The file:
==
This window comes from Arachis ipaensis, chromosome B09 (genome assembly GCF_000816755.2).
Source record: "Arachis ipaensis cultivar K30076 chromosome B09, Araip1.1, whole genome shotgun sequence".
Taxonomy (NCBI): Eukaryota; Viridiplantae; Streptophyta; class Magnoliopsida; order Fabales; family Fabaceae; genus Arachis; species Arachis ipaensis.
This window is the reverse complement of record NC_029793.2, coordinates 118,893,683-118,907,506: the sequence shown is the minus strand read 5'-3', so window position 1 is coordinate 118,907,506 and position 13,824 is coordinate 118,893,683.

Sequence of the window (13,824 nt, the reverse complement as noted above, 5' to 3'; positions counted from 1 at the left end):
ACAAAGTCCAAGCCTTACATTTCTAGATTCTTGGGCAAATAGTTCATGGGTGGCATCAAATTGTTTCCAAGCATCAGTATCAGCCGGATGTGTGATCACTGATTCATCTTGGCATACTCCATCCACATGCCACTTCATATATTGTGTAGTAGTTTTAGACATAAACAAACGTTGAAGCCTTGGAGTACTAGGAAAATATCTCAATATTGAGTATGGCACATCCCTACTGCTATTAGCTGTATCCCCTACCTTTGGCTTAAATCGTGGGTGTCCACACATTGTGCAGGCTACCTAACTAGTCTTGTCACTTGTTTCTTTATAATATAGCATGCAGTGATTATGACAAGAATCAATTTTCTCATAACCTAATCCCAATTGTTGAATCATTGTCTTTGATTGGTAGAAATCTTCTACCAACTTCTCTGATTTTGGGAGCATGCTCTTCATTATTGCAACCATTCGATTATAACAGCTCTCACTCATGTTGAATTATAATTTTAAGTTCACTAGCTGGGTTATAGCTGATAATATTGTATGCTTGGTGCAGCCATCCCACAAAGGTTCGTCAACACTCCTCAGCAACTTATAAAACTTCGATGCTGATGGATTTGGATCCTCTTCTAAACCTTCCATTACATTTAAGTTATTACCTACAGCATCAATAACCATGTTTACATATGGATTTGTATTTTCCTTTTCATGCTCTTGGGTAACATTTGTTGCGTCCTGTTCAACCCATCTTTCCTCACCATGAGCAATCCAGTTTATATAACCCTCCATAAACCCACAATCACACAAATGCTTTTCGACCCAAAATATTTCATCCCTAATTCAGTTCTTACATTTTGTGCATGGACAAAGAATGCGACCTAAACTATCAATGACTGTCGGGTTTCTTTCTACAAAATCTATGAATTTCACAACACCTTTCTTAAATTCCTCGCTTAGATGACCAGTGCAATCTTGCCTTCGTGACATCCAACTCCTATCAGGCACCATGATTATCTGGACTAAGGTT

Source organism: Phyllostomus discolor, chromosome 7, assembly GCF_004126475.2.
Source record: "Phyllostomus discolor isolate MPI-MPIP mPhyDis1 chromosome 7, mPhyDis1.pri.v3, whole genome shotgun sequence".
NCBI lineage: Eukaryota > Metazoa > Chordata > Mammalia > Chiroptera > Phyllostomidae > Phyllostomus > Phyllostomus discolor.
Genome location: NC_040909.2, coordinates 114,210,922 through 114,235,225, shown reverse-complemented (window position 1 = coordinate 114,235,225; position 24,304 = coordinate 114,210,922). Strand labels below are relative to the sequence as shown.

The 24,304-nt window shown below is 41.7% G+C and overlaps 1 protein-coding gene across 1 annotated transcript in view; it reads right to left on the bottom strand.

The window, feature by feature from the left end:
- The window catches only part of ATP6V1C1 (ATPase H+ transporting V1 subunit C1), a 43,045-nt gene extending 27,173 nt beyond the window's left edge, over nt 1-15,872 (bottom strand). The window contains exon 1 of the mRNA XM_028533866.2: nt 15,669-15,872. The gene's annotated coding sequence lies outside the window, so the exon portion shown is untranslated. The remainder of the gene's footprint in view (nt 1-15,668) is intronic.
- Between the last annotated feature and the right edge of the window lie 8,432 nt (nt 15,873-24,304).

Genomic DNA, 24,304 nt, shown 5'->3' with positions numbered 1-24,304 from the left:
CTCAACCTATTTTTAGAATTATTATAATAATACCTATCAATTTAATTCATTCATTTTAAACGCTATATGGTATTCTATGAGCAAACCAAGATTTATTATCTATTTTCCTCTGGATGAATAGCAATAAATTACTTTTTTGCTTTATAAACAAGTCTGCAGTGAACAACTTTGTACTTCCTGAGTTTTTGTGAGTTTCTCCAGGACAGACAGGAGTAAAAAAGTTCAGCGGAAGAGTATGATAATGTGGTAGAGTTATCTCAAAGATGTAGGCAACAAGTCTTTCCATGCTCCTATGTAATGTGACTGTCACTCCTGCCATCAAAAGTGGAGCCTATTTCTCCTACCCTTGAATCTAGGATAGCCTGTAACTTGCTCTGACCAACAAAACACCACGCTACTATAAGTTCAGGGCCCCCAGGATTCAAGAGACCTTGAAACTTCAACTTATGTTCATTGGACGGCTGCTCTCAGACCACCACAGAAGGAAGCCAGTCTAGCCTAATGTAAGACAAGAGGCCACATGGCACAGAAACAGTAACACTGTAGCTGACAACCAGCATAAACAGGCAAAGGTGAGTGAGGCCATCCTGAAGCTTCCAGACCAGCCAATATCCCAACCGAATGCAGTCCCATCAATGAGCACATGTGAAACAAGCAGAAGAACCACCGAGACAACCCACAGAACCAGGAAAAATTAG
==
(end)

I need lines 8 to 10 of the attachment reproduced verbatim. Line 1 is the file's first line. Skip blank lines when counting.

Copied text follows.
Source record: "Phyllostomus discolor isolate MPI-MPIP mPhyDis1 chromosome 7, mPhyDis1.pri.v3, whole genome shotgun sequence".
NCBI lineage: Eukaryota > Metazoa > Chordata > Mammalia > Chiroptera > Phyllostomidae > Phyllostomus > Phyllostomus discolor.
Genome location: NC_040909.2, coordinates 114,210,922 through 114,235,225, shown reverse-complemented (window position 1 = coordinate 114,235,225; position 24,304 = coordinate 114,210,922). Strand labels below are relative to the sequence as shown.